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Town opens Sylva Pipes

Town opens Sylva Pipes

Skaters in Sylva finally have a place to ride in their own backyard after the opening of Sylva Pipes — a set of temporary skateboarding amenities constructed downtown.  

“The vision was to bring a couple of features into town to have someplace skaters could come, and to get a new little green space,” said Town Commissioner Greg McPherson.

“I believe Sylva needs more amenities, more things for people to do when they come downtown, that being kids, teens or adults,” said McPherson while advocating for the purchase during a meeting in September. “This is an opportunity to provide a quick remedy for teens to hang out and have something fun and constructive to do.”

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Even though the temporary structures are now open and ready for skaters, the hope for a permanent skatepark has not diminished.

“We’re hoping that this will be a catalyst for a larger park, either over at Mark Watson, or, a colleague and I have drawn up plans for what this could possibly look like in the future,” said McPherson. “A nice partnership with the town and with Kent Cranford, who I’d like to give a million thanks to.”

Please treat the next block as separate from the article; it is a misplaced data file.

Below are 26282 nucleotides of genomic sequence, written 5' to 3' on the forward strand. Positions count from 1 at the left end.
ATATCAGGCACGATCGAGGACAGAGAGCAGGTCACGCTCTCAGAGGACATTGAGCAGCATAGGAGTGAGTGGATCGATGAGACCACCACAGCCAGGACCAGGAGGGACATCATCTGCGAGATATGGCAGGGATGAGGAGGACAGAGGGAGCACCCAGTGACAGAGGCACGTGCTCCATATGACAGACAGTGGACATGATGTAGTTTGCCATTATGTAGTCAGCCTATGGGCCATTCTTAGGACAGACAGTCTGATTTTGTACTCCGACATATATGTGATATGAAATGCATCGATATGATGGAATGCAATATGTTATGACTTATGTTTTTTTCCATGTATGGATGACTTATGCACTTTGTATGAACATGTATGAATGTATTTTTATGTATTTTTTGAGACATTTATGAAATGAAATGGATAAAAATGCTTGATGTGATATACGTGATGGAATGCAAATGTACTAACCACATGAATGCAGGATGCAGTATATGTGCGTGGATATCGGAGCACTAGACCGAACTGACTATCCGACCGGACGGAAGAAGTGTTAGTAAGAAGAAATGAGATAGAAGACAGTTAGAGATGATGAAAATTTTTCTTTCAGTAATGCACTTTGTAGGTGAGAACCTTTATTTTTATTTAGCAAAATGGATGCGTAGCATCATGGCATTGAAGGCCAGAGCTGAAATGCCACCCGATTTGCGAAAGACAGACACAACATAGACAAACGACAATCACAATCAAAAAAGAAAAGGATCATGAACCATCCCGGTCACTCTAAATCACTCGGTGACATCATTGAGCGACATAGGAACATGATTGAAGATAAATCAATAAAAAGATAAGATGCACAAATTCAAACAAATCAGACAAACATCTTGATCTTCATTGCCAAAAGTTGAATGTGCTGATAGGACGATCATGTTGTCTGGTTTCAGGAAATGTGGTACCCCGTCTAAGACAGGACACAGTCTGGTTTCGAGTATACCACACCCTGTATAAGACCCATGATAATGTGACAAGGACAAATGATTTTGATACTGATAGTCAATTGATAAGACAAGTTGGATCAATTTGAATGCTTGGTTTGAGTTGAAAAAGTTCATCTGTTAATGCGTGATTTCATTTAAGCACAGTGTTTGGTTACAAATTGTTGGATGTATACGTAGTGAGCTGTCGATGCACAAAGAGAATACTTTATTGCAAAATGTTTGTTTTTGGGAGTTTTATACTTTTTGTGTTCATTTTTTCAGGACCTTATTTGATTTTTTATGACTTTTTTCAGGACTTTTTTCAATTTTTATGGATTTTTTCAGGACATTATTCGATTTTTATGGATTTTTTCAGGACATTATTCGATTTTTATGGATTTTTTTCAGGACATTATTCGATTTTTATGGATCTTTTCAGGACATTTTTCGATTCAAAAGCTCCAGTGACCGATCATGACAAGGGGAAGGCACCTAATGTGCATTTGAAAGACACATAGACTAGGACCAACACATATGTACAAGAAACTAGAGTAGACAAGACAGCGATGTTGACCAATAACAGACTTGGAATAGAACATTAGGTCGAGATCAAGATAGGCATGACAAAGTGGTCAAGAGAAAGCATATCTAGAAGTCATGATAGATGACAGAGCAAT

In Macon County, a new skatepark in Franklin  is expected to be completed by the end of the summer. The county commission recently voted to chip in more than $10,000 over the amount requested to help finish the project. The county allocated $60,576 toward the project in March, rounding out funding for the $262,000 project. The original cost of the park was estimated at $294,750, but because town staff decided to take care of all the grading at the site, that knocked more than $30,000 off the price. Through fundraising, a previous donation from the county and a SCIF grant
from the Southwestern Commission, the town had pulled together just over $150,000 for the skatepark, prior to the final allocations from the Town of Franklin and the Macon County Commission.

Haywood County completed its nearly half-million dollar skatepark in the fall of 2013 after a long push from the skating community. The Town of Waynesville funded about $300,000 for the park, and the remaining nearly $100,000 came from fundraising efforts and grants from the North Carolina Park and Recreation Trust Fund, the Waynesville Kiwanis Club, Pepsi and the Tony Hawk Foundation, among others.  

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